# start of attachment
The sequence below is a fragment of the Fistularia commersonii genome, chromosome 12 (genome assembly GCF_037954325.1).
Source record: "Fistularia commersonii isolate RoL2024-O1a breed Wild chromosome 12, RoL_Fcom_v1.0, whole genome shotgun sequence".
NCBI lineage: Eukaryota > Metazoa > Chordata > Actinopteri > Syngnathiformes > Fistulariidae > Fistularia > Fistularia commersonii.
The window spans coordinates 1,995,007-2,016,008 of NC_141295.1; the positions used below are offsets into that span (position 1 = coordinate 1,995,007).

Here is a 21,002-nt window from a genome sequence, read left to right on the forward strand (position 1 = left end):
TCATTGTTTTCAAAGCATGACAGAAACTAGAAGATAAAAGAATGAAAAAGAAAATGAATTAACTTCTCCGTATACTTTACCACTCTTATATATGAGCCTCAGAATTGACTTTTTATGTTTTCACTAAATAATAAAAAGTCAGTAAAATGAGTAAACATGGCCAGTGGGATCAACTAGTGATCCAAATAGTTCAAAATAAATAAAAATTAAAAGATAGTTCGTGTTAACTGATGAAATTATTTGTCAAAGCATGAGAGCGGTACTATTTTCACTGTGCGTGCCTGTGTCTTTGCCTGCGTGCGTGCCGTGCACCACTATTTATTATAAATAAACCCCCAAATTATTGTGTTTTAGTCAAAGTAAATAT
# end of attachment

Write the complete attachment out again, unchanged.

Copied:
The sequence below is a fragment of the Fistularia commersonii genome, chromosome 12 (genome assembly GCF_037954325.1).
Source record: "Fistularia commersonii isolate RoL2024-O1a breed Wild chromosome 12, RoL_Fcom_v1.0, whole genome shotgun sequence".
NCBI lineage: Eukaryota > Metazoa > Chordata > Actinopteri > Syngnathiformes > Fistulariidae > Fistularia > Fistularia commersonii.
The window spans coordinates 1,995,007-2,016,008 of NC_141295.1; the positions used below are offsets into that span (position 1 = coordinate 1,995,007).

Here is a 21,002-nt window from a genome sequence, read left to right on the forward strand (position 1 = left end):
TCATTGTTTTCAAAGCATGACAGAAACTAGAAGATAAAAGAATGAAAAAGAAAATGAATTAACTTCTCCGTATACTTTACCACTCTTATATATGAGCCTCAGAATTGACTTTTTATGTTTTCACTAAATAATAAAAAGTCAGTAAAATGAGTAAACATGGCCAGTGGGATCAACTAGTGATCCAAATAGTTCAAAATAAATAAAAATTAAAAGATAGTTCGTGTTAACTGATGAAATTATTTGTCAAAGCATGAGAGCGGTACTATTTTCACTGTGCGTGCCTGTGTCTTTGCCTGCGTGCGTGCCGTGCACCACTATTTATTATAAATAAACCCCCAAATTATTGTGTTTTAGTCAAAGTAAATAT